New Delhi: With fake news spread on social media platforms coming under increased scrutiny ahead of the general election, a top government official on Friday said technology firms cannot escape responsibility for harmful content on their platforms.
"As a patient I can tell what is my problem, but tech companies should act as a doctor or surgeon and tell me how are they solving it," Gopalakrishnan S., Joint Secretary, Ministry of Electronics and IT (MeitY) said at a conference here hosted by Software Freedom Law Center (SFLC.in), a Delhi-based not-for-profit legal services organisation.
"They cannot escape responsibility. There is a liability on intermediaries to minimise the harm. You can't have an intermediary say that I don't care how people are using my platform. There is a huge social cost, political cost," he added.
In the draft Information Technology (Intermediaries Guidelines) Rules, 2019, the government has proposed that if a tech platform or intermediary has over 50 lakh subscribers in India, they should assume extra liability or responsibility.
The rules propose that such companies should have a permanent registered office in the country and appoint in India a nodal person of contact among others.
"Our idea is not to bother all intermediaries, especially the small ones, with little impact," Gopalakrishnan S. said.
Participating at the discussion, Siddharth Jain, Assistant Commissioner of Police, Delhi Police, lamented that in certain cases the police have no way of finding out the person involved in a cyber crime.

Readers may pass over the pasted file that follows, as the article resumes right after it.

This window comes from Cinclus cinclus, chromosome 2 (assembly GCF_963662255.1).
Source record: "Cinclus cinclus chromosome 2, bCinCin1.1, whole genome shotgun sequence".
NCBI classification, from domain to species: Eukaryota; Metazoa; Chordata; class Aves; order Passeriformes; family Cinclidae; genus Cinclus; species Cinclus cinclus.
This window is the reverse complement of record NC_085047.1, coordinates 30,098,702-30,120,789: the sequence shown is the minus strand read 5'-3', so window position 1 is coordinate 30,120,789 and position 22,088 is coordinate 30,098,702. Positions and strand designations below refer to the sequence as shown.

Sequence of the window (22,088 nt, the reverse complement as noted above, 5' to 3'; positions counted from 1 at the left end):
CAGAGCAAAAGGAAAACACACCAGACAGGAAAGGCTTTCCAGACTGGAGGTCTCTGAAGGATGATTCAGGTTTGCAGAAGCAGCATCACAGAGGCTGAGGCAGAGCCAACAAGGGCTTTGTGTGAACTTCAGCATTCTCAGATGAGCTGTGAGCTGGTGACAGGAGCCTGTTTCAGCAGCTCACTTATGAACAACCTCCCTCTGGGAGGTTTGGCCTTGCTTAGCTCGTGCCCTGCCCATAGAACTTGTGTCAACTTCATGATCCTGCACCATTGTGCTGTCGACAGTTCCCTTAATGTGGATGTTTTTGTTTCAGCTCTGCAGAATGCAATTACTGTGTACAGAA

"Facebook and Google have done better, but others need catching up to do," he said.
"The response times of intermediaries is not uniform. Those intermediaries who are based in India tend to provide us requested information in 24 or 48 hours. For foreign based intermediaries, if the user is Indian or based in India, the response is better. However in case of a foreign user posting illegal content targeting India, their response is not so good," Jain said.
Messaging platforms like WhatsApp uses end-to-end encryption which means that except the sender and the recipient, nobody else, including WhatsApp, can see the messages shared on the platform.
"Privacy can't be used as a defence when safety of life is an issue," Jain said, adding that a special cyber cell has been set up in Dwarka for capacity building by Delhi Police.